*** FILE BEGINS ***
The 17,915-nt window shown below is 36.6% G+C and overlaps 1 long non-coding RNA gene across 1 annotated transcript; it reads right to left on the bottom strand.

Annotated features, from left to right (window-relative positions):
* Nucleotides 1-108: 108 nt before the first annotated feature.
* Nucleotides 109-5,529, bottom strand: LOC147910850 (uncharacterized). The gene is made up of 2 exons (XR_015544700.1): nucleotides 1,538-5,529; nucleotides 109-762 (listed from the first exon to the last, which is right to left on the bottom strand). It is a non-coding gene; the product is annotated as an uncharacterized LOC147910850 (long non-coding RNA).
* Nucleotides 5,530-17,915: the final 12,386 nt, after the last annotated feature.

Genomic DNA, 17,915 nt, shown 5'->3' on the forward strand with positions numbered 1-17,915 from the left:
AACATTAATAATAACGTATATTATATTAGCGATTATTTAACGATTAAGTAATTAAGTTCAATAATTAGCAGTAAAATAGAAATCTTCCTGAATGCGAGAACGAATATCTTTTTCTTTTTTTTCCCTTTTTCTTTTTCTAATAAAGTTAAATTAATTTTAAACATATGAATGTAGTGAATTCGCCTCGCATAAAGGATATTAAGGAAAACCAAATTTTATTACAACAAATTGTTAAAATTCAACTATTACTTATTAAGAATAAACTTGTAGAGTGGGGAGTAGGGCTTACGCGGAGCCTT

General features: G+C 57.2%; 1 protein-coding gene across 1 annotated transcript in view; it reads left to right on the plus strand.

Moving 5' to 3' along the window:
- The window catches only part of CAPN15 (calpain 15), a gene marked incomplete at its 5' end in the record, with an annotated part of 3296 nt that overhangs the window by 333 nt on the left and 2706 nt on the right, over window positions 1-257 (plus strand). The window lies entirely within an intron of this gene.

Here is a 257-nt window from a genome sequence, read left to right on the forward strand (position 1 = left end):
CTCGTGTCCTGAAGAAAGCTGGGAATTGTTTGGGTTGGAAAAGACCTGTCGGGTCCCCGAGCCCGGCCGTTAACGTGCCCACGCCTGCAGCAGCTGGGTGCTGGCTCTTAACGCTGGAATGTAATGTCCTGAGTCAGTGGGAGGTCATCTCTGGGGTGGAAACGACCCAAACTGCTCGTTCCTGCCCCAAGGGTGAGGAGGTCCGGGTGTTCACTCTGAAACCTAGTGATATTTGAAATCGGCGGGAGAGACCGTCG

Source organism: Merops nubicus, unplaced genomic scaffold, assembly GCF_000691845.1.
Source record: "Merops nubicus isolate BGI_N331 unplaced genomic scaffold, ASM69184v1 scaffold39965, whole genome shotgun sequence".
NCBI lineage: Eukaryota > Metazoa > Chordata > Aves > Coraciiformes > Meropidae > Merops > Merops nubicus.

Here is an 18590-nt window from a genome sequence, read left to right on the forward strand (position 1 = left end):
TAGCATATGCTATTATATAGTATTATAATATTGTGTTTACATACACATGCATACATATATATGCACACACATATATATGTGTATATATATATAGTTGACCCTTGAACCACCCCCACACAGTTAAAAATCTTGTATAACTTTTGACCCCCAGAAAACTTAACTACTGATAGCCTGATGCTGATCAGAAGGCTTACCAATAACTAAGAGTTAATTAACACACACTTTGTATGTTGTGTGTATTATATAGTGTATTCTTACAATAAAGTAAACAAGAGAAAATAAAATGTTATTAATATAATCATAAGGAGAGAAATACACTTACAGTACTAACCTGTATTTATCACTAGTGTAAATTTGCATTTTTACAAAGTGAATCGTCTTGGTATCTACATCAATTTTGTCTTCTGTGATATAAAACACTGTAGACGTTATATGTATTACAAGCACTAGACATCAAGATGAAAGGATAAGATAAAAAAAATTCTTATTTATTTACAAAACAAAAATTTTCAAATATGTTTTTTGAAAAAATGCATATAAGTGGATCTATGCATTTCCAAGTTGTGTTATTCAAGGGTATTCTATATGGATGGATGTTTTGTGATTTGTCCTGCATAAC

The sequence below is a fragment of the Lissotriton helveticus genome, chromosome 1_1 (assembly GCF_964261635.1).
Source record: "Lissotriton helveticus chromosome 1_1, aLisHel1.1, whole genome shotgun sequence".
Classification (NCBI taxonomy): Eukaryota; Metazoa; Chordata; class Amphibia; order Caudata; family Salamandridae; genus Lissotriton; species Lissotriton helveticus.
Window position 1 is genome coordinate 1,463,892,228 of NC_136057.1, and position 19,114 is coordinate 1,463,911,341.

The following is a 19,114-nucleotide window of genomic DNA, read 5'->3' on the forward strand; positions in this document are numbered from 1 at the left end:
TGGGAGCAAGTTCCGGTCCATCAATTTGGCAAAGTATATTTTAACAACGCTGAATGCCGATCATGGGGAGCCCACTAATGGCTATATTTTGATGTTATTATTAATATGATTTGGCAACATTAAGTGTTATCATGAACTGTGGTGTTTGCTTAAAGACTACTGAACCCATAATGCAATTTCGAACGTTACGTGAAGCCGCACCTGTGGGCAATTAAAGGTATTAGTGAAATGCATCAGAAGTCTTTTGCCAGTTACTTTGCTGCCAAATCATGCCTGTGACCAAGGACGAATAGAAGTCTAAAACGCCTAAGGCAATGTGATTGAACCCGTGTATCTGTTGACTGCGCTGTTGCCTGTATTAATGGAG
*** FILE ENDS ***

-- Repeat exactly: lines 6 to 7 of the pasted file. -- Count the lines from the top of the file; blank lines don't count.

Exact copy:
Genomic DNA, 17,915 nt, shown 5'->3' on the forward strand with positions numbered 1-17,915 from the left:
AACATTAATAATAACGTATATTATATTAGCGATTATTTAACGATTAAGTAATTAAGTTCAATAATTAGCAGTAAAATAGAAATCTTCCTGAATGCGAGAACGAATATCTTTTTCTTTTTTTTCCCTTTTTCTTTTTCTAATAAAGTTAAATTAATTTTAAACATATGAATGTAGTGAATTCGCCTCGCATAAAGGATATTAAGGAAAACCAAATTTTATTACAACAAATTGTTAAAATTCAACTATTACTTATTAAGAATAAACTTGTAGAGTGGGGAGTAGGGCTTACGCGGAGCCTT